With so much weight being given to rights these days, it’s easy to forget that there’s another side to the equation.
Human rights. We hear about them constantly these days, often in a global context. Yet according to Eleanor Roosevelt, they begin “in small places, close to home—so close and so small that they cannot be seen on any maps of the world.”
She went on to say in her 1948 address before the UN Commission on Human Rights that “they are the world of the individual person; the neighborhood he lives in; the school or college he attends; the factory, farm, or office where he works. Such are the places where every man, woman, and child seeks equal justice, equal opportunity, equal dignity without discrimination. Unless these rights have meaning there, they have little meaning anywhere.”
The UN’s Universal Declaration of Human Rights, now 60 years old, was not the first attempt to legislate human rights on an international scale. The post–World War I League of Nations Covenant required members to “endeavour to secure and maintain fair and humane conditions of labour for men, women, and children,” “secure just treatment of the native inhabitants of territories under their control,” and “take steps in matters of international concern for the prevention and control of disease.” Out of these provisions grew the work of the UN’s International Labor Organization.
Since 1948, much has been said and written about human rights, and organizations such as Amnesty International have worked tirelessly to combat flagrant violations.
Yet it never seems enough, and so the laws continue to roll out like ripples in a pond, ever wider in scope. The U.K. Human Rights Act, for instance, incorporated the earlier European Convention on Human Rights into British law in late 2000. About two months later, the Charter of Fundamental Rights was adopted at the European Council meeting in Nice. Already weighing in on rights issues were the European Court of Justice and the European Court of Human Rights, the latter of which is based on the European Convention on Human Rights.
RIGHT OR WRONG?
Legally, rights have never been so extensively defined for so many: the rights of ethnic minorities, the rights of women, the rights of children, the rights of single parents, and the rights of homosexuals and lesbians. The right to claim compensation when your rights are violated. The rights of workers, of consumers and of the “unwaged.” The rights of companies and organizations. The rights of animals and the rights of plants. It’s a list seemingly without end.
The prosperous nations of the Western world have never been more focused on rights. Many people would therefore say we’ve come a long way since the UN’s Universal Declaration.
But have we? Could this focus on rights have some adverse effects? Consider the litigious and predatory legal systems of the Western world, with the United States leading the way. And the sclerotic labor rights in European nations such as France and Germany are anything but an undisputed victory for the community at large.
Is the obsession with rights creating a better society? Surely we should all be happier by now. But society is increasingly self-centered and dangerous, and happiness for many is more elusive than ever.
WHO’S RIGHT ABOUT WHOSE RIGHTS?
The value of certain human rights seems self-evident: the rights of people not to be tortured or abused, freedom of speech, freedom of worship, freedom of political association.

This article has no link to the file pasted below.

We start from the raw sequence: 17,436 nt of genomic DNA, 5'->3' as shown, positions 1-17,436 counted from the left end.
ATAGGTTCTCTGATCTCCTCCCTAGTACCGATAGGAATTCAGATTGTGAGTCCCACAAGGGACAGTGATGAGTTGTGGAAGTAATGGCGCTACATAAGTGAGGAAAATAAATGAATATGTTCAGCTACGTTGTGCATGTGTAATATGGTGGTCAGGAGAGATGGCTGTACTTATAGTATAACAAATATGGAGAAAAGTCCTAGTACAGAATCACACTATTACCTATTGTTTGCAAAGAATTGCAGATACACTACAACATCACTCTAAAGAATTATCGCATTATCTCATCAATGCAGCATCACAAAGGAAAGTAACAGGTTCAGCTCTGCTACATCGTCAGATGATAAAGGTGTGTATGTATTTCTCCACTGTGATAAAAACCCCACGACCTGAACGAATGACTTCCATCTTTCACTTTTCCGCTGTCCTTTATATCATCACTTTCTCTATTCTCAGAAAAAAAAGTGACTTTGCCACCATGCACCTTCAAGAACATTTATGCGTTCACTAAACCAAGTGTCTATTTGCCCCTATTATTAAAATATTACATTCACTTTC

But what happens when perceived rights conflict with one another? Rights are often in the eye of the beholder, with some of them clearly demonstrating a perplexing and perhaps even contradictory side.
As just one example, take the now almost unquestioned right to freely cohabit without a commitment to the formality of conventional marriage. The statistics are now clear and undeniable: cohabitation is far more likely to lead to outcomes such as single parenthood, deprived childhood and dependence on welfare. Single parenthood is itself increasingly a lifestyle choice, but with the same outcome: greater dependence on welfare. And it is the traditional two-parent families and those on middle incomes who bear the brunt of the tax bill.
Take another, even more controversial clash of rights: the rights of individuals to live homosexual lifestyles on the one hand, and the rights of some in religious faiths such as Christianity and Islam to believe and teach that homosexual acts are sin on the other. These rights have increasingly come into conflict in such areas as ordination, definitions of marriage, and what children are taught or not taught in faith-based schools.
Perhaps the most publicized clash is between those who fight for the right of women to terminate an unwanted pregnancy and those who fight for the right of the unborn to live. In no way can the rights of both groups be protected.
On what basis can we seek resolution when the perceived rights of two individuals or groups violate one another?
THAT OTHER R
One can’t help but conclude that rights require a context, a framework, to be meaningful and workable. So what about that other R, responsibility?
It’s not that a relationship between these two words is not understood; just search the phrase “rights and responsibilities” on the Internet and you will get well over a million results to scroll through. Dig deeper, however, and you’ll realize how superficial and circular the definitions of “responsibilities” generally are. Most of them are limited to the responsibility to allow others the same rights that we expect for ourselves. In other words, others’ rights are dressed up as our responsibilities. Of course, it would be hypocritical not to allow others the same rights we expect for ourselves, but is that all there is to responsibility? Is that enough to avoid or resolve conflicts of the sort just described, or does the foundation on which rights exist lie deeper still?
As laws, proclamations and politically correct pressure groups rain supposed rights on ever more narrowly defined and exclusive groups and causes, it is a sure sign that we are forgetting how the very freedoms we take for granted were preserved through the centuries; namely, by the responsibility and self-sacrifice of our predecessors.
Nobody said it better, from a national perspective, than John F. Kennedy: “Ask not what your country can do for you—ask what you can do for your country.”